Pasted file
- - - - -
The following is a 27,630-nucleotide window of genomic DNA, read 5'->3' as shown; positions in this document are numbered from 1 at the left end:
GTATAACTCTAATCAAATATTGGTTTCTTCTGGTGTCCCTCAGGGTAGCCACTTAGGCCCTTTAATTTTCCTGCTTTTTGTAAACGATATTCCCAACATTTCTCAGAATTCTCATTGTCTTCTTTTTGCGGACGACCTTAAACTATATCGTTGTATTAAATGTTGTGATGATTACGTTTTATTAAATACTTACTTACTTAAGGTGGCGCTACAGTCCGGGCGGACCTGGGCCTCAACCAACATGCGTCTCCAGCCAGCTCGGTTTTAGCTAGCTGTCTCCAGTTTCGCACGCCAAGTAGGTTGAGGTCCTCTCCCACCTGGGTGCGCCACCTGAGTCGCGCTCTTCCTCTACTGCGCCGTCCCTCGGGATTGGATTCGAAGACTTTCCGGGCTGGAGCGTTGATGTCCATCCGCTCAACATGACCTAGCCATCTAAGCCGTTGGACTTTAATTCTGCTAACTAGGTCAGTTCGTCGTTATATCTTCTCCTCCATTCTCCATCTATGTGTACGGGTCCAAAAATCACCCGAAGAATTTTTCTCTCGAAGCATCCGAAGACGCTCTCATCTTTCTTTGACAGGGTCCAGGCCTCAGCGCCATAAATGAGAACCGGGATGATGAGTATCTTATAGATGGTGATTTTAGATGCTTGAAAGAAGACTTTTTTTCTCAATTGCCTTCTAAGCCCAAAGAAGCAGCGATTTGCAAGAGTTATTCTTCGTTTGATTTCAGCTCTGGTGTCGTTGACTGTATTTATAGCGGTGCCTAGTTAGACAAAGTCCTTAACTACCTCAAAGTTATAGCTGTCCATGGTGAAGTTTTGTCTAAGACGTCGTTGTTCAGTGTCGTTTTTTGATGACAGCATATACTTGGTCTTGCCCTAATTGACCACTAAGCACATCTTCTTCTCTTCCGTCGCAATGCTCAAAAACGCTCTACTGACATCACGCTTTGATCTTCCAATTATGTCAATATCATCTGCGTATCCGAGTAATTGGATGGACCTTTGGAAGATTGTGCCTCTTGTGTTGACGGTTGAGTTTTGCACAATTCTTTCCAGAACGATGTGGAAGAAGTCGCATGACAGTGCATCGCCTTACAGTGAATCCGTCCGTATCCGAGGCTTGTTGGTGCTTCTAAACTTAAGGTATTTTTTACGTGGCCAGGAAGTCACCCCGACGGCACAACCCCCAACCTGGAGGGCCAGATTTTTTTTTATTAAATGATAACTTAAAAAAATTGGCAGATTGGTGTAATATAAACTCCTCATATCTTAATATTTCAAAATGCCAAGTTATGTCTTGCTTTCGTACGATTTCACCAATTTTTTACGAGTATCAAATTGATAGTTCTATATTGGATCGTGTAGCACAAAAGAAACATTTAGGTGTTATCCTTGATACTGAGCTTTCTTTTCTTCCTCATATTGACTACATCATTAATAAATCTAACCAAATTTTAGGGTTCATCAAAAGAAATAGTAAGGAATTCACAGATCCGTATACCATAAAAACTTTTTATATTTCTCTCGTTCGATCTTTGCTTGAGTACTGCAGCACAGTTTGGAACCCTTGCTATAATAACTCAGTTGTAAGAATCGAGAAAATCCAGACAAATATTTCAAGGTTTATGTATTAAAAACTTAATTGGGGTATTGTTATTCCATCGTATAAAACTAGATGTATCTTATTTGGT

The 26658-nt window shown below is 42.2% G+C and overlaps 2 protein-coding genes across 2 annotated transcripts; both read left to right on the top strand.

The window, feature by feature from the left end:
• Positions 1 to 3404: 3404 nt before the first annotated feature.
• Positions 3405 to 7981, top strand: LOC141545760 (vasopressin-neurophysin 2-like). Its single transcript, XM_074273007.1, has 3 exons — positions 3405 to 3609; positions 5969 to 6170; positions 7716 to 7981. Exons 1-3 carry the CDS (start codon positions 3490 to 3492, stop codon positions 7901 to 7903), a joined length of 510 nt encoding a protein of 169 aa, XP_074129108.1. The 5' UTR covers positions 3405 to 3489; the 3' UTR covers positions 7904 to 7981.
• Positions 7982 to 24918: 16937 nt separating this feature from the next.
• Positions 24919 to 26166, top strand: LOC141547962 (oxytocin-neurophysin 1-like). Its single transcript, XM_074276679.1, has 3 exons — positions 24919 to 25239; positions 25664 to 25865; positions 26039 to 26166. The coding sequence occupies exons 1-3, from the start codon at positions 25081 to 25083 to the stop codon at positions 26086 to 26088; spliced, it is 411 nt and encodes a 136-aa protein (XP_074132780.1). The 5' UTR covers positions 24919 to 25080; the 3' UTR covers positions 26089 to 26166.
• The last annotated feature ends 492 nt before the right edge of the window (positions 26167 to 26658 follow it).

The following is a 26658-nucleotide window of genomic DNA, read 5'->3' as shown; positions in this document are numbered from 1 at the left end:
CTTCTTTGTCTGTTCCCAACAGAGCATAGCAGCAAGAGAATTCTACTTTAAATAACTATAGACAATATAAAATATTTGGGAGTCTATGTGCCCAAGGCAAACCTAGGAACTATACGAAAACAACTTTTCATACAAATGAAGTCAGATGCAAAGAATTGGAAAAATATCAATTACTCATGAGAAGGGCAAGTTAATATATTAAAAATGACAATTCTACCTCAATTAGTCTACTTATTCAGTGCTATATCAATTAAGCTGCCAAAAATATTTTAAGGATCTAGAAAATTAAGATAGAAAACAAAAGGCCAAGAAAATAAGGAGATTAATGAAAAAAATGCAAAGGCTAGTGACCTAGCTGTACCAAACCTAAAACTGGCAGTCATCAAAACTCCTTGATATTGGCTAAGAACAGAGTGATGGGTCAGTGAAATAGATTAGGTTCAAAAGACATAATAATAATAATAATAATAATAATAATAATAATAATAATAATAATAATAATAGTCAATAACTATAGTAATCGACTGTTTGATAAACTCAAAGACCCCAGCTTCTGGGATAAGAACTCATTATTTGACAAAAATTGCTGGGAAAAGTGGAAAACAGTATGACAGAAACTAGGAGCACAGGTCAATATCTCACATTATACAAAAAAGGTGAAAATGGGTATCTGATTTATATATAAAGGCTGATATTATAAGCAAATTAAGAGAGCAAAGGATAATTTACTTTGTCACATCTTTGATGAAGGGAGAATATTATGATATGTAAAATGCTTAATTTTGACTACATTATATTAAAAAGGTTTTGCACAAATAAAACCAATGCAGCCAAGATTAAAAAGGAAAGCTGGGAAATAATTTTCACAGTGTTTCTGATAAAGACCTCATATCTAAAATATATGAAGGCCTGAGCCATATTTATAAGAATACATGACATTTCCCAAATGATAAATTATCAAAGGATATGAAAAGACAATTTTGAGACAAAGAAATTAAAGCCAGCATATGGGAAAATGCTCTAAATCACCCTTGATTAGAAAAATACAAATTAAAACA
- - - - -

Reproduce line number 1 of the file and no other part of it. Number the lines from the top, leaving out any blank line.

The following is a 27,630-nucleotide window of genomic DNA, read 5'->3' as shown; positions in this document are numbered from 1 at the left end: